Everything you need to know about the SAT

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We’ve put together everything you need to know about the SAT, and answers to the most frequently asked questions.

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SAT Basics

The SAT, along with the ACT, serves as one of the major components of a student’s admission decision at the vast majority of American colleges and universities. The SAT has five sections (with essay) for a total of 3 hours and 50 minutes. The SAT is scored on a 400-1600 point scale, with two subsections (Reading Comprehension/Writing and Language and Math) each receiving a score from 200-800. There is an optional 50-minute essay which receives a score from 6-24, but is not included in a student’s composite score.

Who takes the SAT?

Students hoping to secure a seat at the vast majority of American colleges and universities. The SAT (or ACT) is required for admission at over 90% of American colleges and universities.

What is tested on the SAT?

There are three main academic areas that are assessed on the SAT. In reading, students are measured in their ability to read for main ideas, understand tone, draw inferences, and define vocabulary in context. In math, students are assessed in their knowledge of concepts in arithmetic, geometry, and algebra (algebra I and a little algebra II). In writing, students are tested in their understanding of standard grammar usage.

When do most students take the SAT?

Most students take the SAT at least two times during their high school careers. The majority of students take the SAT for the first time during the spring of their junior year. If needed, students generally then will retake the exam during the fall of their senior year.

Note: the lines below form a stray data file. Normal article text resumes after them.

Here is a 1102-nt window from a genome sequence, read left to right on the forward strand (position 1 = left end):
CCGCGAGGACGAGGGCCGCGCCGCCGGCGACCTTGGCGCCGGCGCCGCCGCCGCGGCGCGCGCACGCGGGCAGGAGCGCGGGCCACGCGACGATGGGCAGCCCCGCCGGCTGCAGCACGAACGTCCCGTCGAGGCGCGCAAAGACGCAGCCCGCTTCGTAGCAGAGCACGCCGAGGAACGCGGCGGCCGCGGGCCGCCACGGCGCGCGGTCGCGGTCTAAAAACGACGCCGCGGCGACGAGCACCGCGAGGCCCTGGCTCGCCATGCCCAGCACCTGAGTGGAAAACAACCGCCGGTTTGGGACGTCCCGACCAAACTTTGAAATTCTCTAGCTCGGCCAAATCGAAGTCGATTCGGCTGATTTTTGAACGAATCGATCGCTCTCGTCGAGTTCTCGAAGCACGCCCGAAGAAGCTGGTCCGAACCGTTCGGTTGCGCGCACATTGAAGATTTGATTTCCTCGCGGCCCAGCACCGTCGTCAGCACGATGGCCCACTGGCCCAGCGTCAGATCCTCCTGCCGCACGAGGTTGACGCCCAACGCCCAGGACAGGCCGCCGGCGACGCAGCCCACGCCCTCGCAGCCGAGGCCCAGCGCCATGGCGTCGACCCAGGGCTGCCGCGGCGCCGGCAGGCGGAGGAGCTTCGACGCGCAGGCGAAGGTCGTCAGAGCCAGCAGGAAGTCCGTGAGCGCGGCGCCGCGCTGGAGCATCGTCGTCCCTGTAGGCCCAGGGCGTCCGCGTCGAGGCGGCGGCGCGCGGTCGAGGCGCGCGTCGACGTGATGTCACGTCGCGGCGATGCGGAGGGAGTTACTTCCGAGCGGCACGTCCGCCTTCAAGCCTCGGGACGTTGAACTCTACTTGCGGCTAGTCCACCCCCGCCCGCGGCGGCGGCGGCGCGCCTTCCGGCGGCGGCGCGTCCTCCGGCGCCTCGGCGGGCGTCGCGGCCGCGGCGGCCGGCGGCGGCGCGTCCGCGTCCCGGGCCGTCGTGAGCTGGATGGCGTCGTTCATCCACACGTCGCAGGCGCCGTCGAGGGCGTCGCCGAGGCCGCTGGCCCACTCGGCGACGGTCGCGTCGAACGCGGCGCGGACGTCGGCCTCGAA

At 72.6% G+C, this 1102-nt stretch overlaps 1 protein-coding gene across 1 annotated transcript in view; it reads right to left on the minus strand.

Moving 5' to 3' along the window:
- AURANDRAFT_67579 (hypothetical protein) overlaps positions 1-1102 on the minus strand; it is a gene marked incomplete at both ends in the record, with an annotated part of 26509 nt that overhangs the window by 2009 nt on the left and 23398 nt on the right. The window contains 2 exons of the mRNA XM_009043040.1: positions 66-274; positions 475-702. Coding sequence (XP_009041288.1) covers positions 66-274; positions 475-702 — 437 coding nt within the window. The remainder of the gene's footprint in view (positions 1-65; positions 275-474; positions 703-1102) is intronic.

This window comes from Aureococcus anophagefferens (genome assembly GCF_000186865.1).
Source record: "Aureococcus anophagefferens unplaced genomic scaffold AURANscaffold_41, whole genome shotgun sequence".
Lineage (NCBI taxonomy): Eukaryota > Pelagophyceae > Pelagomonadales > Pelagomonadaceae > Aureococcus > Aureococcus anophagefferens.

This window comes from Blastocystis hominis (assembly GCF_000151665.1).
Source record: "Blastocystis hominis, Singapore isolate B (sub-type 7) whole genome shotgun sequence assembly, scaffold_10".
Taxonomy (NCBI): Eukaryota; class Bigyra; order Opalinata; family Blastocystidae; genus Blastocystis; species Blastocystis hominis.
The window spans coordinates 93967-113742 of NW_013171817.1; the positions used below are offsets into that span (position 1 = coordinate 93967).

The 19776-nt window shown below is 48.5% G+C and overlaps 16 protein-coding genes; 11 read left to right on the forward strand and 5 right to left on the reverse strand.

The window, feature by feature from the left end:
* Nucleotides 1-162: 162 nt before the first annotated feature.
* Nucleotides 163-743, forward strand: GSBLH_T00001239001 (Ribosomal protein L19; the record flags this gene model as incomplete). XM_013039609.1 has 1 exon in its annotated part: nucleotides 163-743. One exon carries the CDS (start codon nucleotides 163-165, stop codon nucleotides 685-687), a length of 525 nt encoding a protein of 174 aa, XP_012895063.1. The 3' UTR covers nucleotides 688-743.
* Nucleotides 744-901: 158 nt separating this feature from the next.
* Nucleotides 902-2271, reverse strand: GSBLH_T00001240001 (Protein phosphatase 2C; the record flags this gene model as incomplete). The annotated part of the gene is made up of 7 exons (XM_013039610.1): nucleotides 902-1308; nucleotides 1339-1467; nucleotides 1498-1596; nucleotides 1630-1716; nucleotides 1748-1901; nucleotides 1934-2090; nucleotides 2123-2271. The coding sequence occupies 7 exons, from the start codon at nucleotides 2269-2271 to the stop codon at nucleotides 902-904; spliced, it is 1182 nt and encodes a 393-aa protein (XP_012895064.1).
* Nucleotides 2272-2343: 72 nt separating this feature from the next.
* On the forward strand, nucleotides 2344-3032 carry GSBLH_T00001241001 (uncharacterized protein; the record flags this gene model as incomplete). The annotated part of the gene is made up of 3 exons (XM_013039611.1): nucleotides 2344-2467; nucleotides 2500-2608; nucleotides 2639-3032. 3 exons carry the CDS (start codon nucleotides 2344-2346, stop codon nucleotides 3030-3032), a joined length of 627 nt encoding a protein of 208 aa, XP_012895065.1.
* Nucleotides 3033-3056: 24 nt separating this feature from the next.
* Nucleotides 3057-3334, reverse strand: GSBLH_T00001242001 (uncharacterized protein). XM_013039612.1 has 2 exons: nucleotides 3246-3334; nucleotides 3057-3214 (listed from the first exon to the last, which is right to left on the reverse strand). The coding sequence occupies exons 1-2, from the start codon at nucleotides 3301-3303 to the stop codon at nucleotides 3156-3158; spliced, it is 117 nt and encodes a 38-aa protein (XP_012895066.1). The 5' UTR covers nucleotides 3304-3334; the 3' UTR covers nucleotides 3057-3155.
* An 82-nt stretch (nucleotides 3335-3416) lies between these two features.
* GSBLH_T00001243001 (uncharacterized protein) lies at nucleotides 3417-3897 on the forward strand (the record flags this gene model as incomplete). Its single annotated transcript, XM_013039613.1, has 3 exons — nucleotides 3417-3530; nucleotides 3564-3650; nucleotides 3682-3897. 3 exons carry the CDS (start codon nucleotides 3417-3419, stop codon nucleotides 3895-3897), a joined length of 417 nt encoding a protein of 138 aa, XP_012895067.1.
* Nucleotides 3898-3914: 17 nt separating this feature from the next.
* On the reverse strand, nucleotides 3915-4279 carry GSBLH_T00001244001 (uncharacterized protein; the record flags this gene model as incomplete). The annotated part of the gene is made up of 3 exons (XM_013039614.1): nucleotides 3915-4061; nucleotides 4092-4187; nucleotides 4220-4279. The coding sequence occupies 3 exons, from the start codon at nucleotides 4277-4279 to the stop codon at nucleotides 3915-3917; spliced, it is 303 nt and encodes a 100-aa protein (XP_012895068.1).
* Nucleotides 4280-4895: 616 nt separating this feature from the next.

Where can I sign up to take the SAT?

Students must register for the SAT through the College Board’s website: http://sat.collegeboard.org/register

What is the cost to take the SAT?

The regular registration fee for the SAT is $54.50 (with the essay) or $43.00 (without the essay).

Why is the SAT important?

The SAT is important because it comprises between 25% to 35% of a student’s college admission decision. It is a single four-hour test that has a significant impact on a student’s collegiate prospects. By the end of junior year, several components of a student’s college admission – such as Grade Point Average and extracurricular activities – are relatively settled. This leaves the SAT as one of the final opportunities for a student to either solidify an otherwise strong application or to bolster a weaker application.

How should I prepare for the SAT?